Price increases, not a larger senior population, are responsible for exploding healthcare costs: ana

The Massachusetts nursing home industry has pledged to raise worker wages as part of receiving an extra $30 million in state funding — but union officials want assurance the funds will hit front-line workers.

The state’s nursing home industry would receive an extra $30 million in funding under Gov. Charlie Baker’s (R) proposed budget, some of which would go towards the wage increase called for in a “living wage” campaign led by the Massachusetts Senior Care Association.

Under the group’s “Quality Jobs for Quality Care” plan, nursing homes would receive $18 million of the extra funding to boost wages, Tara Gregorio, senior vice president of the Massachusetts Senior Care Association, told the Boston Globe. The remaining funds would be used to reimburse facilities owed money by the state.

“We are very appreciative of the governor in taking this critical first step in recognizing the need to invest in nursing home workers and quality care,” Gregorio said.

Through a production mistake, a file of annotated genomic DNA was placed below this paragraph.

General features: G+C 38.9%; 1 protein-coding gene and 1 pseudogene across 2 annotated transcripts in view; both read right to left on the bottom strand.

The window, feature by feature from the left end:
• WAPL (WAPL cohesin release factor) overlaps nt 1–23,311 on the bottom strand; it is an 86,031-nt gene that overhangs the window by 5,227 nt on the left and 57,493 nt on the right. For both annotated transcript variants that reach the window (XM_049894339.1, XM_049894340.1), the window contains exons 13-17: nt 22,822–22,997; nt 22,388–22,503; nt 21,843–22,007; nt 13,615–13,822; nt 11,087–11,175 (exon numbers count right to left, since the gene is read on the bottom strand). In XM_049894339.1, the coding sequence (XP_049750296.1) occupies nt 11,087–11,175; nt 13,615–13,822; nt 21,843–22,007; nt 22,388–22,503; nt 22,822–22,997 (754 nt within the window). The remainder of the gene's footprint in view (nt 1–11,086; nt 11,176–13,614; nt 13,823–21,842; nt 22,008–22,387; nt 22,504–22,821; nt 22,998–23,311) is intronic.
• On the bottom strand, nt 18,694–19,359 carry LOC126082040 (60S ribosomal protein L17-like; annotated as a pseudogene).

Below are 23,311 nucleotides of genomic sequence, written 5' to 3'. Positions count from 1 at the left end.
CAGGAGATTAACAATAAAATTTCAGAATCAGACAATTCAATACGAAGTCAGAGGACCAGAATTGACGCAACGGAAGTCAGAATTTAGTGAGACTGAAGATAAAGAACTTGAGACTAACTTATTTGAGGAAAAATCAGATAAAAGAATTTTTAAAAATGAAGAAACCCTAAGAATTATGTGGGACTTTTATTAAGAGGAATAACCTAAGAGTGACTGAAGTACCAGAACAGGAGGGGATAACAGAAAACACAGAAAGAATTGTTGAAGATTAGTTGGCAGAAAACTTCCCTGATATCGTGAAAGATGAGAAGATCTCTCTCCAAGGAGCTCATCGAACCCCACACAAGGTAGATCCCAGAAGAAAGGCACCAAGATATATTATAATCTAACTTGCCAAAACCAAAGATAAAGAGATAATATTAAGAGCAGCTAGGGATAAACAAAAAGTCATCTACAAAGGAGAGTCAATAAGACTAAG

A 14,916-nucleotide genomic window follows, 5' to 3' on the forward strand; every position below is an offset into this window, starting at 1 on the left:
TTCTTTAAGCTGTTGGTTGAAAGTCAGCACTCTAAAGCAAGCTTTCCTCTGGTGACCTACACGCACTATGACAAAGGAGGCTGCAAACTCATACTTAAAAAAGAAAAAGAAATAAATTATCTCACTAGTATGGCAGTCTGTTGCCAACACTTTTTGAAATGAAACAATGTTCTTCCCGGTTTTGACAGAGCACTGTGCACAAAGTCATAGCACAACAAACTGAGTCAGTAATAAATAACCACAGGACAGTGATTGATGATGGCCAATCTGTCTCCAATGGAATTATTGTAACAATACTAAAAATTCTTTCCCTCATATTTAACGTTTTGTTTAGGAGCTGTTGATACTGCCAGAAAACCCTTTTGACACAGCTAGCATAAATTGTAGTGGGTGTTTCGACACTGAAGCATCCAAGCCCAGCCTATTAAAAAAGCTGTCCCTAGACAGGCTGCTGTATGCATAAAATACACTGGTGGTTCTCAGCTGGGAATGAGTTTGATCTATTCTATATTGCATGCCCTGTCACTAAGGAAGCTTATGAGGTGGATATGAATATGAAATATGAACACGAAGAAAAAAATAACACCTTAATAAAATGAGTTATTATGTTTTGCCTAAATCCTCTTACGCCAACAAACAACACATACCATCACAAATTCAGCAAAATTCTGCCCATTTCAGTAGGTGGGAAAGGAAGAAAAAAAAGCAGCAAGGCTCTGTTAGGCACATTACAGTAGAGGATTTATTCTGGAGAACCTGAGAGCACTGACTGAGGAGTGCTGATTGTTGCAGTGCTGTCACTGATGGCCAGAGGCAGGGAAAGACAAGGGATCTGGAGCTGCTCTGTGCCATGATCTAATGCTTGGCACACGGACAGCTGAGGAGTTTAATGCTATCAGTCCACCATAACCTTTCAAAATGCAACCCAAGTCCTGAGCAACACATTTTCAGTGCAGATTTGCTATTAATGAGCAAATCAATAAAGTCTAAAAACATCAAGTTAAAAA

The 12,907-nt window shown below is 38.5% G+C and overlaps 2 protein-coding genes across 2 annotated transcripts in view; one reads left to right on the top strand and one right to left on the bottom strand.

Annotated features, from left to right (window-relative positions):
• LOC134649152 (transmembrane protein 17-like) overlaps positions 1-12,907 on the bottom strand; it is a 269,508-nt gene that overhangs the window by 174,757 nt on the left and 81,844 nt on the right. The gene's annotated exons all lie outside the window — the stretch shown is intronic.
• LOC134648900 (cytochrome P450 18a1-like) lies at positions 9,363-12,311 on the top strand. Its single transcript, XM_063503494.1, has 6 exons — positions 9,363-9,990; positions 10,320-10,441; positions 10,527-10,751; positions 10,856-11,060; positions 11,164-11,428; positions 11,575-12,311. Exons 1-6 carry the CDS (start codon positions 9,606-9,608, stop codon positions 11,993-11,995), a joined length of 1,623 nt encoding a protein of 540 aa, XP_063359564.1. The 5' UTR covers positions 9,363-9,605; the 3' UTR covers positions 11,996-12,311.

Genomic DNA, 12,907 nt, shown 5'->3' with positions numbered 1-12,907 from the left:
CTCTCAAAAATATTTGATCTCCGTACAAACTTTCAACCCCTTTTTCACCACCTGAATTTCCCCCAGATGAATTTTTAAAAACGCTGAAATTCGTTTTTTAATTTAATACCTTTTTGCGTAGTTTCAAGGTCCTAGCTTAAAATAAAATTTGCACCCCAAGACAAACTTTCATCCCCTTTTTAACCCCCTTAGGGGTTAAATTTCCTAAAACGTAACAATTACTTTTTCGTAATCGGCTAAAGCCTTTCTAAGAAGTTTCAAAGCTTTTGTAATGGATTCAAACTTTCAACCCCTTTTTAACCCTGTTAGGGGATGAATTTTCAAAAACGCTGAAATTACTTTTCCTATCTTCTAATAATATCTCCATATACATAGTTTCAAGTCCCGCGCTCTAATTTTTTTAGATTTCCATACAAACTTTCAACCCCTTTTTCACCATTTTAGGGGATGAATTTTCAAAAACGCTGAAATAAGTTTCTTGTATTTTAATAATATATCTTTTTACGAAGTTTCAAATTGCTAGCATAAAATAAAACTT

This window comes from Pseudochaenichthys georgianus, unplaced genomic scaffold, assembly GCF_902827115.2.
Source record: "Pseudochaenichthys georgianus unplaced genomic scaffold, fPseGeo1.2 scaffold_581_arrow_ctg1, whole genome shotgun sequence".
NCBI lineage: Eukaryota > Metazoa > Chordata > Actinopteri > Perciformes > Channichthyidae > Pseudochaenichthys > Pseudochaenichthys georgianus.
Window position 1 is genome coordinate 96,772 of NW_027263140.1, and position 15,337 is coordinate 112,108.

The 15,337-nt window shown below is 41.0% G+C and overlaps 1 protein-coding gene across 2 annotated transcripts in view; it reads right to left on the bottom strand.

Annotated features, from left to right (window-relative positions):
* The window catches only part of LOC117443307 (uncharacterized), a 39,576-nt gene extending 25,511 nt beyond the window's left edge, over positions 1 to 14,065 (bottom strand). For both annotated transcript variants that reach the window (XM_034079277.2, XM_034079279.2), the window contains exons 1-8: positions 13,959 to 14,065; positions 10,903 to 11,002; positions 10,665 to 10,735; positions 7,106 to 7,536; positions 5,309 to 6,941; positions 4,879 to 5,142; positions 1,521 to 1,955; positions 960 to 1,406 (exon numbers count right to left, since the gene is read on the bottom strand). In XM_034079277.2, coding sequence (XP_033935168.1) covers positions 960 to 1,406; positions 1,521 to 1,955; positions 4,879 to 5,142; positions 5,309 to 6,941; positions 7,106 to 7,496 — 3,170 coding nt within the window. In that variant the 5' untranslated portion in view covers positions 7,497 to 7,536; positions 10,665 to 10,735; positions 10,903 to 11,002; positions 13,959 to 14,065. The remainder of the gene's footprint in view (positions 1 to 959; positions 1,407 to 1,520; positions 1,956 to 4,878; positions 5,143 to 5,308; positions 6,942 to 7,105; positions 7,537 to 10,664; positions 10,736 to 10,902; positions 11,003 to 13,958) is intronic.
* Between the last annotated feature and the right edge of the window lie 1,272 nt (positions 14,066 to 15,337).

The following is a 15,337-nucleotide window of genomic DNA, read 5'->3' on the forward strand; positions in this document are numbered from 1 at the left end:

The “Quality Jobs” initiative calls for the state to designate $90 million per year from the state budget to fund benefits for LTC employees, instead of going towards non-nursing home health programs. It also requests that the state Department of Health and Human Services monitor the wage initiative to ensure the extra funds go to increased wages and benefits.

Baker’s proposed budget plan does not include a specific requirement mandating that the extra funds go towards higher wages for nursing home workers, a fact that’s causing concern among consumer advocacy groups and the 1199SEIU United Healthcare Workers East union.

“We will be working with our allies through the legislative process . . . to ensure that new nursing home rates are used as a wage pass-through for the nursing home direct care workforce,” said Tyrek Lee, executive vice president of the union, in a statement to the Globe.